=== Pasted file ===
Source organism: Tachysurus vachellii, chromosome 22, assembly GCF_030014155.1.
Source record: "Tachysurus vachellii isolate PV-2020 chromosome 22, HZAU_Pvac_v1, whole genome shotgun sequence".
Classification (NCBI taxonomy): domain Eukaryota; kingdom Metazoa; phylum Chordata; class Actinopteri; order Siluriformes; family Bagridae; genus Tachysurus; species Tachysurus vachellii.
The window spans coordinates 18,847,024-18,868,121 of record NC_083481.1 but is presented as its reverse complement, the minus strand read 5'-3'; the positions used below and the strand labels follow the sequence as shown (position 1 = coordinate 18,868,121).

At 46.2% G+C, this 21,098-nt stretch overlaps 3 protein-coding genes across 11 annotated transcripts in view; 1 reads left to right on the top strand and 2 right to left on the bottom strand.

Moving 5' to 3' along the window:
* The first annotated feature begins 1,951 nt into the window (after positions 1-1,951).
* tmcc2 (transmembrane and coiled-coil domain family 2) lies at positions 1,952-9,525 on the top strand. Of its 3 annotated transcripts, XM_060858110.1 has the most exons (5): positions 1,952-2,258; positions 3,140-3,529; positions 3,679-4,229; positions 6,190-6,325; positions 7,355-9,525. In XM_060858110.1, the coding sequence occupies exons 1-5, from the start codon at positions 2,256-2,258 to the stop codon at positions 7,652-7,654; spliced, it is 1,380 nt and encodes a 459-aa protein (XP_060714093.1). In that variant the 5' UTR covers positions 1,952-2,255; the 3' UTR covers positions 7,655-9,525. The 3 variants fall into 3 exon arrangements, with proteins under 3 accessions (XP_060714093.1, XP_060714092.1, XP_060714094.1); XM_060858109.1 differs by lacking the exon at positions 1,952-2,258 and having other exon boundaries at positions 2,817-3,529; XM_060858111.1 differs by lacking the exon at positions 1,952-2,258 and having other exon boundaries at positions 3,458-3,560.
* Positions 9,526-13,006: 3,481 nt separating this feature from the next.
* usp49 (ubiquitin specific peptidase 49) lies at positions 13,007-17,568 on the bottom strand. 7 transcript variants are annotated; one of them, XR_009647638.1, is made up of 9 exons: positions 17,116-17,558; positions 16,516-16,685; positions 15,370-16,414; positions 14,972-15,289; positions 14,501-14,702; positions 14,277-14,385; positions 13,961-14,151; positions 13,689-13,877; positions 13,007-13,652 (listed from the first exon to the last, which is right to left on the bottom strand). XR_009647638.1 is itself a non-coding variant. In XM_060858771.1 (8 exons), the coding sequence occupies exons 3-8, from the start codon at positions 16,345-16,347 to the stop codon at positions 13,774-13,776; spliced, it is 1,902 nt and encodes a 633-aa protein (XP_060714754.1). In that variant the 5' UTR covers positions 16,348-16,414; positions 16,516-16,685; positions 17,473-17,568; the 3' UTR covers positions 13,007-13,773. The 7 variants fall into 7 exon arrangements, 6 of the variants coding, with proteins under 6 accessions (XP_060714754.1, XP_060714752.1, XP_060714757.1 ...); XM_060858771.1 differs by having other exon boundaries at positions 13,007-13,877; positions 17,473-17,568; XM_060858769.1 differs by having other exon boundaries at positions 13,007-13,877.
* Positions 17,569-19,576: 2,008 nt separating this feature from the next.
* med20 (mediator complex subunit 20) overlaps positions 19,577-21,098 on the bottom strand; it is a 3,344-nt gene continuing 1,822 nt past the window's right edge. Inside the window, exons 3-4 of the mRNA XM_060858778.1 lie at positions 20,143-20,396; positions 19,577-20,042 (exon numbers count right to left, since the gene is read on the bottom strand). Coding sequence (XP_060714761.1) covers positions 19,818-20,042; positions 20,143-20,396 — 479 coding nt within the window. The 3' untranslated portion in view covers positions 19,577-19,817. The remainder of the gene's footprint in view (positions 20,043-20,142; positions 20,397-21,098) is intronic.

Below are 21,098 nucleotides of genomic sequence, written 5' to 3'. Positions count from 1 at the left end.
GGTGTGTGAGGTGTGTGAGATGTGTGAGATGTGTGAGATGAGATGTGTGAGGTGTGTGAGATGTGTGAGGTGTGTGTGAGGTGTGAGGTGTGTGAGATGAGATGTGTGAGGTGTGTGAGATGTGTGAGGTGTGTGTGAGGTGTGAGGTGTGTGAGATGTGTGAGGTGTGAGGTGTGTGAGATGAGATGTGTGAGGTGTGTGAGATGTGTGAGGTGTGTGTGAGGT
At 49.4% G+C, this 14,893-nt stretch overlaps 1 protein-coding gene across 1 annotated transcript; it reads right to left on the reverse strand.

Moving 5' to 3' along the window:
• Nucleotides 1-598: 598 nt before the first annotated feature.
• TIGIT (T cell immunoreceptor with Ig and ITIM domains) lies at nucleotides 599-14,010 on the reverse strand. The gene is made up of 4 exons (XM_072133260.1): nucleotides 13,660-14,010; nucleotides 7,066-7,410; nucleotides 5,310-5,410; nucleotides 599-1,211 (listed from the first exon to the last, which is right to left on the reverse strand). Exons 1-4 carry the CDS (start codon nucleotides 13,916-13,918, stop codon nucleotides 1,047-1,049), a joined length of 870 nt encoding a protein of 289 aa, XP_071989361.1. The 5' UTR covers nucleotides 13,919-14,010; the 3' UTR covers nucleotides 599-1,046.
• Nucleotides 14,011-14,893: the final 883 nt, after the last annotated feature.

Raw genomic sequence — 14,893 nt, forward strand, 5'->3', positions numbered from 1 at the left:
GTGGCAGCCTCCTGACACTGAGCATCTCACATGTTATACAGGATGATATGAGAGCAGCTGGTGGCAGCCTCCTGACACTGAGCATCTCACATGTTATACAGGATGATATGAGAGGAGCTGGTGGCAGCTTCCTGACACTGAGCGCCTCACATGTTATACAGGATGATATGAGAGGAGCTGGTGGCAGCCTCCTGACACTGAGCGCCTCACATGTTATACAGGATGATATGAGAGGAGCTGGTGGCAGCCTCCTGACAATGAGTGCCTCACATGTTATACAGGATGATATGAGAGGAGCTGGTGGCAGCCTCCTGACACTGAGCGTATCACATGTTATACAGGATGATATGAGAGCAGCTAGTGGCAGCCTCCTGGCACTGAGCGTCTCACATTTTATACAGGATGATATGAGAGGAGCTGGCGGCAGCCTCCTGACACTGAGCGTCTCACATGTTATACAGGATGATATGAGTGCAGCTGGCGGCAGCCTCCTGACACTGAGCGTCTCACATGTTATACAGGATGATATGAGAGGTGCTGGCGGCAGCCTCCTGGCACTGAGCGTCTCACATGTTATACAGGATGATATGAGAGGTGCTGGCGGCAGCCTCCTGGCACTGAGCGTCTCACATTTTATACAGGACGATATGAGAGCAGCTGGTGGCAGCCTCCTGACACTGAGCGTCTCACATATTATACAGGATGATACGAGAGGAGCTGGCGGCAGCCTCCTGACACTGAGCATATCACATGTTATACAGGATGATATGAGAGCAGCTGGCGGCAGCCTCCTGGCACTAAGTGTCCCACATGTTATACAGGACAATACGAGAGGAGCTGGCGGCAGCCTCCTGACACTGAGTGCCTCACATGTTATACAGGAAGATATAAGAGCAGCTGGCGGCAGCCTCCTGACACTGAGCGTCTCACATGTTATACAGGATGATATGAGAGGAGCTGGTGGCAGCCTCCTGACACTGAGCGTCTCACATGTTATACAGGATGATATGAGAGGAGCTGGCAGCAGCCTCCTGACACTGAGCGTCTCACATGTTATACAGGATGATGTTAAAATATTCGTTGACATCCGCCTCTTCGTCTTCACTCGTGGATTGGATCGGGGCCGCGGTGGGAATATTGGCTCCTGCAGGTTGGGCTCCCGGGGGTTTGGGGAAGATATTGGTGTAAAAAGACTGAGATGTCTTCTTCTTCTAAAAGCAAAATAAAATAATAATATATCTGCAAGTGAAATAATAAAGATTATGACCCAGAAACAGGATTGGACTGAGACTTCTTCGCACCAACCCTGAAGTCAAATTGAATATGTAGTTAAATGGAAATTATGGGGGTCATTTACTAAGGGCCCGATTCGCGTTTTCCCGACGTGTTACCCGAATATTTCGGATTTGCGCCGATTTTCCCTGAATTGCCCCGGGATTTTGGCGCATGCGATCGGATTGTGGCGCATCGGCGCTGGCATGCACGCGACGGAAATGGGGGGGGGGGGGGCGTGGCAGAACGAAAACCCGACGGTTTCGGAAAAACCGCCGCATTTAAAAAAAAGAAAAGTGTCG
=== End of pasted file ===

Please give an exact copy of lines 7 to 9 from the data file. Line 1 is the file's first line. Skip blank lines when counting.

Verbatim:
* The first annotated feature begins 1,951 nt into the window (after positions 1-1,951).
* tmcc2 (transmembrane and coiled-coil domain family 2) lies at positions 1,952-9,525 on the top strand. Of its 3 annotated transcripts, XM_060858110.1 has the most exons (5): positions 1,952-2,258; positions 3,140-3,529; positions 3,679-4,229; positions 6,190-6,325; positions 7,355-9,525. In XM_060858110.1, the coding sequence occupies exons 1-5, from the start codon at positions 2,256-2,258 to the stop codon at positions 7,652-7,654; spliced, it is 1,380 nt and encodes a 459-aa protein (XP_060714093.1). In that variant the 5' UTR covers positions 1,952-2,255; the 3' UTR covers positions 7,655-9,525. The 3 variants fall into 3 exon arrangements, with proteins under 3 accessions (XP_060714093.1, XP_060714092.1, XP_060714094.1); XM_060858109.1 differs by lacking the exon at positions 1,952-2,258 and having other exon boundaries at positions 2,817-3,529; XM_060858111.1 differs by lacking the exon at positions 1,952-2,258 and having other exon boundaries at positions 3,458-3,560.
* Positions 9,526-13,006: 3,481 nt separating this feature from the next.